It doesn’t matter who makes the offense and whether or not their actions were intentional or not. What matters is the negative and traumatic impact it brings upon the victim, and how much it makes them feel uncomfortable (or even ill), making them unable to function properly at work. Here are some examples:
- Inappropriate comments about a person’s body or appearance – When you hear or receive unsolicited comments about your body, clothing, or appearance, call the person out on their inappropriate behavior. Take note of the remarks made and report it.
- Unwanted requests for sexual favors or dates – When a colleague or superior persistently asks you out or demands sexual favors, be firm in saying “no” and remind them that what they’re doing is sexual harassment. If the harasser is your employer or a superior and you are afraid to speak out against them, immediately report them to the HR department.
- Spreading, sharing, or displaying vulgar images – For colleagues that display NSFW (not safe for work) images or videos, remind them that they’re at work and what they’re doing is inappropriate. Report to HR if necessary.
- Inappropriate and unwanted touching – An example of this would be when a colleague places their hands on your shoulder for a “massage.” For physical acts like rubbing or brushing up against certain body parts that bring you discomfort, call out the person’s attention. If they ignore your warning, report them.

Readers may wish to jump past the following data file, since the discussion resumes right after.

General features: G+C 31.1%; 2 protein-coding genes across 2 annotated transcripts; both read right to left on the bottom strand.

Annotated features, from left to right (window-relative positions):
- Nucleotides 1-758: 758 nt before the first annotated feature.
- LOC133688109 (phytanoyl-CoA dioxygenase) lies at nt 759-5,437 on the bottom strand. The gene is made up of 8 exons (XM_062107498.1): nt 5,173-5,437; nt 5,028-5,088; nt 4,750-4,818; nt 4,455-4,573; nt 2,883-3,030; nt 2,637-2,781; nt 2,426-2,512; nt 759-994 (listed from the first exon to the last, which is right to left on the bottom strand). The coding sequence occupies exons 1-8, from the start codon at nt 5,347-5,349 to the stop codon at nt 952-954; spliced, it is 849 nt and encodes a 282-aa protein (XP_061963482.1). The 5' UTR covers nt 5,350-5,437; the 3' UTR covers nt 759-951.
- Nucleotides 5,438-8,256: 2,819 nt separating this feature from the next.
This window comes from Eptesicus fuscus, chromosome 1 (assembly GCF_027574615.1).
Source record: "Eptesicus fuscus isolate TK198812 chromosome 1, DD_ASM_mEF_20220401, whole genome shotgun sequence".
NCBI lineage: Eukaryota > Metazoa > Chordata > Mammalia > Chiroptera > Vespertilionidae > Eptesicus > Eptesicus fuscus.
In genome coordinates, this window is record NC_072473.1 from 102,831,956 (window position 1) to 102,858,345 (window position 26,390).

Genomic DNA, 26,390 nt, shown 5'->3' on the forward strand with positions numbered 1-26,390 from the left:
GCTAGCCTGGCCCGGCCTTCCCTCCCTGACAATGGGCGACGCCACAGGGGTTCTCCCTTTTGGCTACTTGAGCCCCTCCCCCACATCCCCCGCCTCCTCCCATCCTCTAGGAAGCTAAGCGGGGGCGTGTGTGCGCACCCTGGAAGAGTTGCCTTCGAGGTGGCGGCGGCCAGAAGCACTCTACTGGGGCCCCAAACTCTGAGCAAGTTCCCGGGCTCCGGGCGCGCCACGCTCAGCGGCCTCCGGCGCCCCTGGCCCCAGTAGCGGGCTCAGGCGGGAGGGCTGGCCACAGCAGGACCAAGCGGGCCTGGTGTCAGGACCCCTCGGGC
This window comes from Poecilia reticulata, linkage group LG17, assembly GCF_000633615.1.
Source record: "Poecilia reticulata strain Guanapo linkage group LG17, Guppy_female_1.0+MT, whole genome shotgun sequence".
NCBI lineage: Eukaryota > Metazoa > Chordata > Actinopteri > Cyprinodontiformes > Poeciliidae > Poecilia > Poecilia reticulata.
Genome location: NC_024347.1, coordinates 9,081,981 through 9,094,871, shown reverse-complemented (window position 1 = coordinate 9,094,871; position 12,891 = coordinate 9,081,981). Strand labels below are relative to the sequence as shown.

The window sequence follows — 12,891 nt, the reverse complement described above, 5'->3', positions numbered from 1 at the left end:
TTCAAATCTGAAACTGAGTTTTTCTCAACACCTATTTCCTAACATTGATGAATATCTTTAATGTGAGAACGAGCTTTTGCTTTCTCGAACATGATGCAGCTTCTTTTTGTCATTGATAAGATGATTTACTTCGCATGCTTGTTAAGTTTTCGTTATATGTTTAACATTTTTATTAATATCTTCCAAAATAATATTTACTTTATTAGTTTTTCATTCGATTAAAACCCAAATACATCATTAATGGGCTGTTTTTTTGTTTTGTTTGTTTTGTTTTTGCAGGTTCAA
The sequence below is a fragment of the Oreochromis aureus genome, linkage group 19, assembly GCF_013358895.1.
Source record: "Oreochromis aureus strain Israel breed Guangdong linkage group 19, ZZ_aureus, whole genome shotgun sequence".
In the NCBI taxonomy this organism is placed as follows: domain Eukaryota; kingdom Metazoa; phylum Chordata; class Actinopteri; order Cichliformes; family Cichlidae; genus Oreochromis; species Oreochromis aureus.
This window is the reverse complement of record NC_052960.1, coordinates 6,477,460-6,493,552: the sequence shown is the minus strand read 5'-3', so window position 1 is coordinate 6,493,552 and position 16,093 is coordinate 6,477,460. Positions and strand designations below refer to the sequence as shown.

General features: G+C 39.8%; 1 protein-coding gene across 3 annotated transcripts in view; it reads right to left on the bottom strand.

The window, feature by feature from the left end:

- Making sexually offensive gestures – This could be when a colleague makes lewd acts behind someone’s back as a joke. If you witness someone doing this to a coworker or experience it yourself, call out them out and report it to HR.
- Physically blocking your path or your movements – This could be when a colleague blocks your way intentionally and looks at you from head to toe with a suggestive facial expression. This is borderline intimidating and disturbing. Report them for their uncomfortable actions.
- Following you around – When the harasser is acting like a stalker, following you around the pantry, outside of work, or wherever you go during work events, to the point that it makes you uncomfortable, call them out. Document these instances and present them to your HR department to give him a warning.
- Derogatory remarks – Offensive and intimidating remarks, such as teasing someone about their sexual orientation, making sexist comments, or calling a person using derogatory names create a hostile work environment. Take note of the comments, date and time, and any witnesses for proof. Then, present and report them to HR.
Stand Up for a Safe Workplace
Sexual harassment in the workplace happens, and it can happen to anyone. But, the fact of the matter is it’s against the law. If you or a colleague have experienced workplace sexual harassment, report it immediately to HR.
If you have a strong case, you can file a lawsuit against the offender. There are laws in place that allow you to do this and to protect you. If you’re looking for an employment attorney to consult about related matters, reach out to Shegerian & Associates for assistance.
Did you know?
$1.05 Million Verdict in Sexual Harassment Case
This Shegerian & Associates client was subjected to sexual harassment on the job by her direct supervisor. Her supervisor denied the harassment when our client complained about it and then fired her, claiming that it was due to “corporate downsizing.”